The following is a guest post by Renée Warren, co-founder of Onboardly, a company that works with early stage technology startups to help them get noticed, secure early traction and most importantly: acquire more customers. She is a creative thinker and serial entrepreneur having successfully started four companies ranging from restaurants to jewelry design and – finally – Onboardly. She attended Startup Weekend Seattle and had one of the best weekends of her life.
Have you ever felt the urge to:
- Lock yourself in a room with 300 people for 54 hours
- Test your limits of sleep deprivation
- Get grilled by some of the toughest industry experts around?
If the answer is yes, then chances are, you’re a crazy-ass entrepreneur and you should probably check out your local Startup Weekend.
It isn’t always pretty. It will be one of the most gruelling, mentally-draining weekends of your life. You will go at 1000 miles/hour, and guess what? It still won’t be fast enough.
But, if you can stick it out, you will have gained the equivalent of months worth of learning, building, and networking in one weekend. Hell, you might even start your first company. It worked for Groupnotes.
But you need to prepare before showing up. Don’t bring a knife to a gunfight.
Without further ado, here’s the lowdown on making the most out of Startup Weekend.
1. Make Friends with the Makers
By the end of the first hour, you better be buds with at least one developer.
You will be in a room with 300-400 high-energy entrepreneurs – and everyone wants to meet people. You need to very quickly narrow in on the people that you need to meet. The worst thing you can do is team up with clones of yourself. You need to find people with complementary programming and business skills to help build, test, and validate your product.
You might be talking to your future co-founders, developers, or idea generators. But remember, you won’t have a product unless you have people who can help you build.
2. Know How to Pitch: It’s All About the Story
“You’re not just selling your story — you’re selling yourself” says Matt Gardner of Groupnotes, the 2012 Startup Weekend’s Global Startup Battle winners. If you want the people you meet to become life-long mentors and friends – you better make yourself stand out.
You’ll be in a room full of 300 people who are vying for each others’ attention. If you aren’t able to express who you are and what you want to do clearly and quickly, people will have trouble connecting with and remembering you.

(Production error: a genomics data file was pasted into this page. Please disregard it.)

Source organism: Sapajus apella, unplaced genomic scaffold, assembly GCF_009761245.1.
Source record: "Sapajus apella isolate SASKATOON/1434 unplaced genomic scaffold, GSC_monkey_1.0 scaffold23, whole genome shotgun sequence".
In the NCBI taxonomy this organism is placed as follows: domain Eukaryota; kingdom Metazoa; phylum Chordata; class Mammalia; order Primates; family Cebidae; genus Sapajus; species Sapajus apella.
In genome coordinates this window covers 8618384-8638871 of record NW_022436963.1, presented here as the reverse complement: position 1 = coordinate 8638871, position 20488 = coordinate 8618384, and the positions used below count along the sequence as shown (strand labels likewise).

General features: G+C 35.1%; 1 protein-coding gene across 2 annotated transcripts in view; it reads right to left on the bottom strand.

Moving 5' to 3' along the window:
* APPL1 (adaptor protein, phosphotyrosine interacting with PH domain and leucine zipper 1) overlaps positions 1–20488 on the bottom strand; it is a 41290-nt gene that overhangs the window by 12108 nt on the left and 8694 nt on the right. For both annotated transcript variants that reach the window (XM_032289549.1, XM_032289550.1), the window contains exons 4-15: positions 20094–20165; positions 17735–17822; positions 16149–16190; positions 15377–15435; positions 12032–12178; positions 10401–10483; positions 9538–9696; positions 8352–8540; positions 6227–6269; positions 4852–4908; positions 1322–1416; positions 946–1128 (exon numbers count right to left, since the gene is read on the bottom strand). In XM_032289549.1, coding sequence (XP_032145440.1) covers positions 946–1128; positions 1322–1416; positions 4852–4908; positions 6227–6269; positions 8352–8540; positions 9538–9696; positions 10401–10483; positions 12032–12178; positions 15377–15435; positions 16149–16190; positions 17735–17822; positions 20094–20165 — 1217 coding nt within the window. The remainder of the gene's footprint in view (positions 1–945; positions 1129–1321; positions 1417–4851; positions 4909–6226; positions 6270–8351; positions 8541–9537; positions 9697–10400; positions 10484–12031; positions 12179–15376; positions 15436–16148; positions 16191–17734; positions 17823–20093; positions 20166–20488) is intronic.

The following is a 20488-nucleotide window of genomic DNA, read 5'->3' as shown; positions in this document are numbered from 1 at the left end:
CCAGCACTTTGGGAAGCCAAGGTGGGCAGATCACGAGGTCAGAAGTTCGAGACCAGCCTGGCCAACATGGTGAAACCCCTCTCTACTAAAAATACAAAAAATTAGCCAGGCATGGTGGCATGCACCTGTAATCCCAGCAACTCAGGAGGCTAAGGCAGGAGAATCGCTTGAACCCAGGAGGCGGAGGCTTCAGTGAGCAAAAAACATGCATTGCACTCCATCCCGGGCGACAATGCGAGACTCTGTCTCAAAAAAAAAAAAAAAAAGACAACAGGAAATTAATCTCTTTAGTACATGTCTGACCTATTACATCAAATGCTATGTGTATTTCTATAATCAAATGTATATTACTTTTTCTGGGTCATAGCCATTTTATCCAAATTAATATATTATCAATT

Here’s the kicker – all of your hard work boils down to a 5-minute pitch with a demo.
Ahead of time, you’re not gonna know what the hell you need to say, but there are some things that you can practice.
- Look at the judging criteria ahead of time so that you’ll rock all the sections.
- If your pitch is less than 5 minutes, you should only have one person up there. Make sure that you pick somebody awesome. Make sure that they have a bulletproof understanding of the business.
- Give someone the job of brainstorming the hardest questions that the judges will ask. Figure out how to respond to all of these questions from vertical integration to alternate routes to monetization, competitors, etc.
What is Matt Gardner’s #1 piece pitch advice? Focus on validation: “if you cannot prove that this product is needed and has demand, you don’t have a product”.
3. Don’t Build a Company: Build a Product
Entire companies aren’t built in 54 hours. If you’re planning to sit around and form a fully-fledged new venture, Startup Weekend will be a total waste of time. It’s all about kicking ass at one thing — developing your product.
Leverage the expertise of your mentors to build a strategic plan and core business model around it. Don’t worry about the administrative stuff — that doesn’t need to be perfect. If you focus on a building a quality product, you’ll find that that is what continues to have value beyond Startup Weekend.
4. Expect that People Will Leave
People often sign up for Startup Weekend without really knowing what to expect. Some people will love it, others will go running for the hills. And that is not the end of the world.
Focus on building trust and motivating your team. When people feel like a valued member of the group, they will want to stick around. “Everyone on the team has their specialty, and you need to be able to trust that they will get the work done on time and with good quality”, says Matt. Things get pretty damn brutal, and it can be tempting to quit. But if people are motivated and engaged, nothing will be able to drag them away.
5. Build Your Network: Take Coffee Breaks with 15 People
From your peers to mentors, everyone at Startup Weekend is there because they really, genuinely want to be there. Experienced entrepreneurs are busy as hell, but they volunteer at Startup Weekend for one reason — they love to help and give valuable advice.
If you do it right, you’ll be able to capitalize on that good will for years to come. “Don’t just talk to them, listen to what they have to say” explains Matt Gardner, “their opinions may be wildly different from how you think, but that’s a good thing – they will help play devil’s advocate”.
These are some of the coolest relationships that you’ll form in your life. You never know where your peers are going to be in a few years, and you never know who will become your most trusted advisors. Most importantly, you ever know what you will learn about yourself.
Have fun. Bond. Make time for 1:1s. At the very least, you’ll have a great conversation.
For many, Startup Weekend is the start of something bigger, so make it count.
Have you been to a Startup Weekend? Do you have any advice for getting the most out of the experience?
This post was shared by our friends at Clarity – an organization dedicated to connecting you with battle-tested advice from entrepreneurs who have been in your shoes.